Available from Routledge here
Race Lessons: Using Inquiry to Teach About Race in Social Studies
Addressing the space between the theoretical and the practical, this edited book provides teachers and teacher educators with concrete lesson ideas for how to engage learners with social studies content and race. This work is unique in that it represents an attempt to use Critical Race Theory and inquiry pedagogy (Inquiry Design Model) to teach about race in the social science disciplines.
More Articles about the C3 Framework and the Inquiry Design Model
Below is a listing of recent scholarship on C3 Framework inspire inquiry-based teaching and learning. Many of the articles list below focus specifically on the Inquiry Design Model (IDM). Also listed are recent dissertations on inquiry and IDM. Articles are list below in chronological order with the most recent publications listed first.
Casey, E. M. (2021). “Can Pre-K Use C3? Exploring the Usefulness of the C3 Framework with Prekindergarten Students and their Teacher in an Inquiry on Landmarks.” The Social Studies 112(4): 161-176.
Cuenca, A. (2021). Proposing core practices for social studies teacher education: A qualitative content analysis of inquiry-based lessons. Journal of Teacher Education, 72(3), 298-313.
Roberts, S. L., & Clabough, J. (2021). Using the C3 Framework to evaluate the legacy of southern segregationist Senators. The Social Studies 112(4), 190-198.
Tate, M. P. (2021). How do we help create the land of the free? Inquiring about environmental justice and mass incarceration. Oregon Journal of the Social Studies, 9(2), 39-49.
Bickford, J. H., & Clabough, J. (2020). Civic action, historical agency, and grassroots advocacy: Historical inquiry into freedom summer. The Social Studies, 111(1), 39-49.
Carr, J. M., & Kruggel, J. (2020). Lights, camera, student voice: Using technology to address and explore economics within the C3 Framework. Journal of International Social Studies, 10(1), 210-220.
Casey, E. M. (2020). What’s my favorite landmark? Investigating pre-kindergartener’s interests and abilities during a C3 Framework inquiry. Social Studies and the Young Learner, 33(2), 9-13.
Clabough, J. (2020). Migrating away from Jim Crow: Using the C3 Framework to teach the Great Migration. The Councilor: A Journal of the Social Studies, 82(2), 4.
Clabough, J. (2020). Using the C3 Framework to analyze 2020 Democratic candidates’ public policies for Iowa. Iowa Journal for the Social Studies, 28(1), 73-86.
Hagan, H. N., Fegely, A. G., & Warriner III, G. H. (2020). Using virtual reality (VR) to enhance C3 Framework inquiry. Social Studies and the Young Learner, 32(4), 10-15.
Manfra, M., Lee, J., & Grant, M. (2020). Designing inquiry during a pandemic: A professional learning experience. Journal of Technology and Teacher Education, 28(2), 273-283.
Muetterties, C., & Darolia, L. H. (2020). Considering different perspectives in children’s literature: An inquiry approach that promotes civic learning. Social Studies and the Young Learner, 33(1), 22-27.
Rapoport, A. (2020). The C3 Framework and representation of global citizenship in state standards. In J. P. Myers. Research on teaching global issues: Pedagogy for global citizenship education, pp.51-68. Charlotte, N.C.: Information Age Press.
Bronstein, E., & Halvorsen, A. L. (2019). Inquiry, investigations, and integration: Innovations in middle school history and writing. (Media Review). Theory and Research in Social Education https://doi.org/10.1080/00933104.2019.1632130.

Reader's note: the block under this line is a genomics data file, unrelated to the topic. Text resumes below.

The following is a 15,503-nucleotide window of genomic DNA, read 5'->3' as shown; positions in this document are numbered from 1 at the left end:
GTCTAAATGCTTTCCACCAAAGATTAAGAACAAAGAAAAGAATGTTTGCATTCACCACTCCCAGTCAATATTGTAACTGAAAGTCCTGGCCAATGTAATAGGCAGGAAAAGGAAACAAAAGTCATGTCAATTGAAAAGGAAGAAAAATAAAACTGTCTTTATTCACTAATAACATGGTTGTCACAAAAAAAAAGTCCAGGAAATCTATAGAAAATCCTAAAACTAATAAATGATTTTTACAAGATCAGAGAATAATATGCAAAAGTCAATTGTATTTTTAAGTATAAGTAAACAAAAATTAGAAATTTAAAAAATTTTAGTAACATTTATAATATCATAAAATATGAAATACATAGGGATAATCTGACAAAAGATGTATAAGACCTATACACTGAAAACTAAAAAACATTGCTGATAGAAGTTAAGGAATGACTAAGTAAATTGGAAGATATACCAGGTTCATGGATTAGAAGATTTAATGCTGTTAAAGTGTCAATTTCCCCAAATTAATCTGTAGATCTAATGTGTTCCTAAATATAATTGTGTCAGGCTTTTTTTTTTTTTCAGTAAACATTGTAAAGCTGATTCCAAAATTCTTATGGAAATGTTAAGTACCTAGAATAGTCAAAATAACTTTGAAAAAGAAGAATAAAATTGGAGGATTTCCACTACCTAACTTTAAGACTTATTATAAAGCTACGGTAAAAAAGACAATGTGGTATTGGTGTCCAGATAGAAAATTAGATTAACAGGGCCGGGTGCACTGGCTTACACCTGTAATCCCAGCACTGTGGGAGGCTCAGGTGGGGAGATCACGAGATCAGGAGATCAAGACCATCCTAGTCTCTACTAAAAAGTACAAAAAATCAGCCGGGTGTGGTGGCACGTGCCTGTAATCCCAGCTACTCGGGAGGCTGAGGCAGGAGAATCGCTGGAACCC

Brugar, K. A. (2019). Inquiry by the book: Using children’s nonfiction as mentor texts for inquiry. The Social Studies, 110(4), 155-160.
Caffrey, G., & Journell, W. (2019). Humanizing disciplinary civic education at the elementary level: An exploration of immigration and the humanitarian crisis at the U.S./Mexico border. Oregon Journal of the Social Studies 7(2). pp. 26-54.
Casey, E. M., DiCarlo, C. F., & Sheldon, K. L. (2019). Growing democratic citizenship competencies: Fostering social studies understandings through inquiry learning in the preschool garden. The Journal of Social Studies Research. https://doi.org/10.1016/j.jssr.2018.12.001
Cook, R., & Yoder, P. J. (2019). Finding Dewey and the C3 Framework: Lessons from a government unit on local history. Oregon Journal of the Social Studies 7(2), 55-76.
Day, S., & Bae, C. L. (2019). Developing Authentic Performance Assessment in a Classroom Mini-Economy. Design Research in Social Studies Education: Critical Lessons from an Emerging Field, 84.
Fraker, J., Muetterties, C., Swan, G., & Swan, K. (2019). Can the Civics Test Make You a Good Citizen? Reconciling the Civics Test with Inquiry-Based Instruction. Social Education, 83(6), 343-349.
Halvorsen, A. L., Harris, L. M., Doornbos, L., & Missias, M. T. (2019). Community in Context: Professional Development for Teaching Historical Inquiry. Teacher Education Quarterly, 46(2), 81-114.
Hammack, R. (2019). Teaching inquiry through the music of the Civil Rights Movement. Iowa Journal for the Social Studies 27(1). 22-32.
Keefer, N. (2019). Creating an instruction manual for sustainable development: A case study inquiry. Oregon Journal of the Social Studies 7(2). pp. 116-129.
Masyada, S., & Washington, E. Y. (2019). Creating the citizen: Critical literacy, civics, and the C3 Framework in social studies. In Critical Literacy Initiatives for Civic Engagement (pp. 94-122). IGI Global.
Molebash, P. E., Lee, J. K., & Heinecke, W. F. (2019). Teaching and Learning Inquiry Framework. Journal of Curriculum and Teaching, 8(1), 20-31.
Marino, M. P., & Crocco, M. S. (2019). The pre-service practicum experience and inquiry-oriented pedagogy: Evidence from student teachers׳ lesson planning. The Journal of Social Studies Research. https://doi.org/10.1016/j.jssr.2019.02.001